NEW patient privacy rules affect all professional staff members

Steven D FreerSteven Freer, M.D., FACP
Chief medical officer, Oregon Region
Isidor Brill Chair, Department of Medicine
Providence St. Vincent Medical Center

Electronic health records have made it easier than ever to access health information that is private and protected by law. While this has improved our ability to care for patients, it also is easier for those without a bona fide need for this information to casually access a patient’s private medical file. Providence policy now prohibits all professional staff and employees from accessing any health care record without a legitimate business reason.

Violating patient privacy is a serious legal, ethical and professional transgression. Providence also bears a legal and ethical duty to protect data security. Many organizations have incurred lawsuits and heavy fines for failing to ensure the privacy of patient information and for inadequately monitoring compliance of protected health information. 

Examples of potentially problematic activities

Through the PPM program, algorithms are used to identify electronic health record access patterns that may indicate snooping, potential identity theft or other behaviors that may violate Providence policy or state and federal laws. Violations can have serious implications for both practitioners and for Providence. Security breaches place Providence at significant legal and financial risk, compromise our reputation in the community, and erode the trust of our patients.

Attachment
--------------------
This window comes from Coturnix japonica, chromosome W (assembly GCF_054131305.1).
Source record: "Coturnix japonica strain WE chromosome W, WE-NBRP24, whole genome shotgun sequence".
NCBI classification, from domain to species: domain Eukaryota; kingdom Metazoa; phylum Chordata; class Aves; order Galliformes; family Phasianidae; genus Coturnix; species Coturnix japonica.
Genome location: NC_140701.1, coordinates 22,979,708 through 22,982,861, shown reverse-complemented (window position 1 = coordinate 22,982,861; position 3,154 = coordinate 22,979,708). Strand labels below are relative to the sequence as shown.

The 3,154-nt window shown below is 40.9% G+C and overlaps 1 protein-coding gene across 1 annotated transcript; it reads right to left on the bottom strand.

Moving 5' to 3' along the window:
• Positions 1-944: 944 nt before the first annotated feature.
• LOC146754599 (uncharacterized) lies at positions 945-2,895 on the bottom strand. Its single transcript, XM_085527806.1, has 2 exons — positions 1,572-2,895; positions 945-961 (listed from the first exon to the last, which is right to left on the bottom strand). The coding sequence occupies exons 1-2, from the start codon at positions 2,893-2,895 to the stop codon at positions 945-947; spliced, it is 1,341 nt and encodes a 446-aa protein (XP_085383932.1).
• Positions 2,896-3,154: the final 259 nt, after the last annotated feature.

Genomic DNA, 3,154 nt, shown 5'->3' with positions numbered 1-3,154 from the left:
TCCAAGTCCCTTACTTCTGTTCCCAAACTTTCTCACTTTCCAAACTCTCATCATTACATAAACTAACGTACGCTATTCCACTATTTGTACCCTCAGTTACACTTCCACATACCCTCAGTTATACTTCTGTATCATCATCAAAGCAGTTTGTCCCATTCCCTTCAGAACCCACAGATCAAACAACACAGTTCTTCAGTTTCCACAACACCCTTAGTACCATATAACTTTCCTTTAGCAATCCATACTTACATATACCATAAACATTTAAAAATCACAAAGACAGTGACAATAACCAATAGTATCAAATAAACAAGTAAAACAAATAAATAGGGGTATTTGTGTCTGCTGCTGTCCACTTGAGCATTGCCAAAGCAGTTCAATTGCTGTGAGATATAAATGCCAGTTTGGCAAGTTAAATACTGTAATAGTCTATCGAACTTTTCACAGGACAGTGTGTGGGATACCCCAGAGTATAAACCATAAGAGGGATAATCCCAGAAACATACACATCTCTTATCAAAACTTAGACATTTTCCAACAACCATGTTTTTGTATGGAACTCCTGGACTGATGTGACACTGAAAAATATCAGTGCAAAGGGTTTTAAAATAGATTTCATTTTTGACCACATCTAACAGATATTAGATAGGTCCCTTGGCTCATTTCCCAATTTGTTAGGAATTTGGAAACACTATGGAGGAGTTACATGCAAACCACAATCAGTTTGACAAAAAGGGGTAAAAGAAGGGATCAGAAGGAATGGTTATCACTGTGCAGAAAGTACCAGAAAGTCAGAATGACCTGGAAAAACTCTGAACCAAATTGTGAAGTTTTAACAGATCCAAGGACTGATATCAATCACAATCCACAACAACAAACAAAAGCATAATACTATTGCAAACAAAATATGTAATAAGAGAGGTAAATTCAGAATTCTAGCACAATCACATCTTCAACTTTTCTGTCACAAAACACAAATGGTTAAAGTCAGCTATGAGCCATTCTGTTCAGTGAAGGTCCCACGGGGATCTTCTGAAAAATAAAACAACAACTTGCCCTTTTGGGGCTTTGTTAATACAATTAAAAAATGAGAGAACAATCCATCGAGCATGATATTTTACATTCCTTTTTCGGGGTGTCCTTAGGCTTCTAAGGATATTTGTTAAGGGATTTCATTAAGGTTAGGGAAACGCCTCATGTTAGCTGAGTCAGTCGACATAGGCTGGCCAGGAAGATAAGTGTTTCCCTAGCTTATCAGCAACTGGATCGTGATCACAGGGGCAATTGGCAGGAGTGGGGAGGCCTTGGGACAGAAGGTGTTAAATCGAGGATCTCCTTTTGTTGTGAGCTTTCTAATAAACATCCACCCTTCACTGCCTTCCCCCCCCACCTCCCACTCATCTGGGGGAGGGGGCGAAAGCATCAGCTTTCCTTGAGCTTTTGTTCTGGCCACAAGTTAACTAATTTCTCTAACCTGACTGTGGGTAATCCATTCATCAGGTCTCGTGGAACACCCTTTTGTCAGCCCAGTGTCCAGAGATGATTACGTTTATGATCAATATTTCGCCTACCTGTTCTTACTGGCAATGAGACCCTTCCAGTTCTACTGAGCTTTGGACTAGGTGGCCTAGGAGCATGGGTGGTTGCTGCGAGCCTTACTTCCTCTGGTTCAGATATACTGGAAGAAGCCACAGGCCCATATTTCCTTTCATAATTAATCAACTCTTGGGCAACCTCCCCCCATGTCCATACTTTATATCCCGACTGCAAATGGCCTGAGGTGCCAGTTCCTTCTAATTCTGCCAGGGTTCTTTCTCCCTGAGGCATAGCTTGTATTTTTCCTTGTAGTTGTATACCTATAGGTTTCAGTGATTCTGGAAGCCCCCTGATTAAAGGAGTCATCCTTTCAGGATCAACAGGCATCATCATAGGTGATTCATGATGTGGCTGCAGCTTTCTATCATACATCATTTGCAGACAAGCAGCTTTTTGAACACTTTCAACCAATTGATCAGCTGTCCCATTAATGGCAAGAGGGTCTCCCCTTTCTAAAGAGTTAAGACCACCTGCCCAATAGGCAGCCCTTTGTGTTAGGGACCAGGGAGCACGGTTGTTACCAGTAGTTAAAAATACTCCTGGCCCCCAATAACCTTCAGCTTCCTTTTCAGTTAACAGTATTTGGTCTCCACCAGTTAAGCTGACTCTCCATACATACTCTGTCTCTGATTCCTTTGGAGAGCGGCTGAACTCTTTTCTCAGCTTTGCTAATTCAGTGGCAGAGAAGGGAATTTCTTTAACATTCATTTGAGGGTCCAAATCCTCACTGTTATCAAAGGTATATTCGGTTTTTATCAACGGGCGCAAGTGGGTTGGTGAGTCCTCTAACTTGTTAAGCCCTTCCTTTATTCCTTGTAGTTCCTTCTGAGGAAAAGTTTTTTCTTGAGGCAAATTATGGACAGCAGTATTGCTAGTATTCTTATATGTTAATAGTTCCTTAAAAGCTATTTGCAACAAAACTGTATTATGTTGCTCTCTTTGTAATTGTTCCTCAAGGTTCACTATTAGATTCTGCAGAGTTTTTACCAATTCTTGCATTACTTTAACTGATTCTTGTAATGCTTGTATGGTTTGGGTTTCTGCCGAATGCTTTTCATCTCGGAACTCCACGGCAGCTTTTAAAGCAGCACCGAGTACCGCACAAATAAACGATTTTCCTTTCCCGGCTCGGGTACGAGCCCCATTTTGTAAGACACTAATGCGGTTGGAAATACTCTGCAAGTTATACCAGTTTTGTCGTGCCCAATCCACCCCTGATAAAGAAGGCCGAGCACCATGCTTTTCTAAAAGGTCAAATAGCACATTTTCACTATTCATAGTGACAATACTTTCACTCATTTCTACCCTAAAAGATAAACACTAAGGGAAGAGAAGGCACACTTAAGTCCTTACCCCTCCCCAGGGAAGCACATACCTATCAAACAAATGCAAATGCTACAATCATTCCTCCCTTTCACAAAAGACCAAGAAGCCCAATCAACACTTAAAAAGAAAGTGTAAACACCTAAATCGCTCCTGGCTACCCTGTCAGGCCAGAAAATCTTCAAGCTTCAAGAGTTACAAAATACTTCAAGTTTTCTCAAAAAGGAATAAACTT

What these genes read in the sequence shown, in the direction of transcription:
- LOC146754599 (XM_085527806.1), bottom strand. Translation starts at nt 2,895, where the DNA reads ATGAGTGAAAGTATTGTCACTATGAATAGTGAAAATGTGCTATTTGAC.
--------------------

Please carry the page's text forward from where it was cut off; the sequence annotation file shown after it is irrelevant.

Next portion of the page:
Providence’s PPM monitors for a variety of potentially problematic activities, including inappropriate access to records of family members and coworkers. When such activity is flagged, the provider will be notified by email. Many flagged events turn out to be “false positives.” If you receive such an email from the Providence Office of Integrity, Compliance and Privacy, please respond promptly. It does not mean you have violated any rules – only that the monitoring system flagged an access event. 

Electronic health record do’s and don’ts

A few rules of thumb about EHRs and privacy include: 

  • Never view a patient record outside your scope of work. Access records that are relevant only to performing your duties for patients with whom you have a legitimate health care relationship.
  • Concerns for family members, friends, coworkers or neighbors, however well intended, are NOT appropriate reasons to access their records.  
  • Proper channels for accessing the records of a family member who has given permission include a HIPAA compliant authorization available through Health Information Management, or through MyChart as a MyChart proxy.
  • Sanctions for inappropriately accessing protected health information are serious. People have lost jobs, privileges and lawsuits over this.